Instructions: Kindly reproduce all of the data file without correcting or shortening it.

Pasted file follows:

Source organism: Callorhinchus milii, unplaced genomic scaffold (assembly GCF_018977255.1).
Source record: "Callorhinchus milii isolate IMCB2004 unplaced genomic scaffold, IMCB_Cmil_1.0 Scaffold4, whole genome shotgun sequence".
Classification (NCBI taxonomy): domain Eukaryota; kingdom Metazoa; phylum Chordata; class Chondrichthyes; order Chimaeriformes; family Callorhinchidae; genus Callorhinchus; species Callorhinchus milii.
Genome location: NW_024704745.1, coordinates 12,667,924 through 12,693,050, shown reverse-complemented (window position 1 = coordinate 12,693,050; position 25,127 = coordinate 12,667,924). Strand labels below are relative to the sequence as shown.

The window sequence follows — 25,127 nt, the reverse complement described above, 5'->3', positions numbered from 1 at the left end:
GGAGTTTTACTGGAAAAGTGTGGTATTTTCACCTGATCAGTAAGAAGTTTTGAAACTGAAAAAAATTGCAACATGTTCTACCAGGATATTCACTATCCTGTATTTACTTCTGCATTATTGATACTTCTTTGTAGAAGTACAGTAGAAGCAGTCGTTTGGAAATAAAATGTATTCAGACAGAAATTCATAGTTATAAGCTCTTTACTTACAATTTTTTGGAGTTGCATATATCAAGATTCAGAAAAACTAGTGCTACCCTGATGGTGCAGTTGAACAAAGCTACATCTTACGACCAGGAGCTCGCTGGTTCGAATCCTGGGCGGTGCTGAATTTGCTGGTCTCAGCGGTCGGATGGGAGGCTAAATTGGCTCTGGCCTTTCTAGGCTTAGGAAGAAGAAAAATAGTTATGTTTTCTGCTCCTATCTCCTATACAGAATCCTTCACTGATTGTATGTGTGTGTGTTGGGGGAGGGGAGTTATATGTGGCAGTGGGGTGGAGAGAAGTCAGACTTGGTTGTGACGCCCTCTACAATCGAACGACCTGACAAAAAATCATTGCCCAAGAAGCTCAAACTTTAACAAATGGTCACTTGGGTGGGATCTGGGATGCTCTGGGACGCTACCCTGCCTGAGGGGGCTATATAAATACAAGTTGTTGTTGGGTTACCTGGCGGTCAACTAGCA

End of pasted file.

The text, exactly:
Source organism: Callorhinchus milii, unplaced genomic scaffold (assembly GCF_018977255.1).
Source record: "Callorhinchus milii isolate IMCB2004 unplaced genomic scaffold, IMCB_Cmil_1.0 Scaffold4, whole genome shotgun sequence".
Classification (NCBI taxonomy): domain Eukaryota; kingdom Metazoa; phylum Chordata; class Chondrichthyes; order Chimaeriformes; family Callorhinchidae; genus Callorhinchus; species Callorhinchus milii.
Genome location: NW_024704745.1, coordinates 12,667,924 through 12,693,050, shown reverse-complemented (window position 1 = coordinate 12,693,050; position 25,127 = coordinate 12,667,924). Strand labels below are relative to the sequence as shown.

The window sequence follows — 25,127 nt, the reverse complement described above, 5'->3', positions numbered from 1 at the left end:
GGAGTTTTACTGGAAAAGTGTGGTATTTTCACCTGATCAGTAAGAAGTTTTGAAACTGAAAAAAATTGCAACATGTTCTACCAGGATATTCACTATCCTGTATTTACTTCTGCATTATTGATACTTCTTTGTAGAAGTACAGTAGAAGCAGTCGTTTGGAAATAAAATGTATTCAGACAGAAATTCATAGTTATAAGCTCTTTACTTACAATTTTTTGGAGTTGCATATATCAAGATTCAGAAAAACTAGTGCTACCCTGATGGTGCAGTTGAACAAAGCTACATCTTACGACCAGGAGCTCGCTGGTTCGAATCCTGGGCGGTGCTGAATTTGCTGGTCTCAGCGGTCGGATGGGAGGCTAAATTGGCTCTGGCCTTTCTAGGCTTAGGAAGAAGAAAAATAGTTATGTTTTCTGCTCCTATCTCCTATACAGAATCCTTCACTGATTGTATGTGTGTGTGTTGGGGGAGGGGAGTTATATGTGGCAGTGGGGTGGAGAGAAGTCAGACTTGGTTGTGACGCCCTCTACAATCGAACGACCTGACAAAAAATCATTGCCCAAGAAGCTCAAACTTTAACAAATGGTCACTTGGGTGGGATCTGGGATGCTCTGGGACGCTACCCTGCCTGAGGGGGCTATATAAATACAAGTTGTTGTTGGGTTACCTGGCGGTCAACTAGCA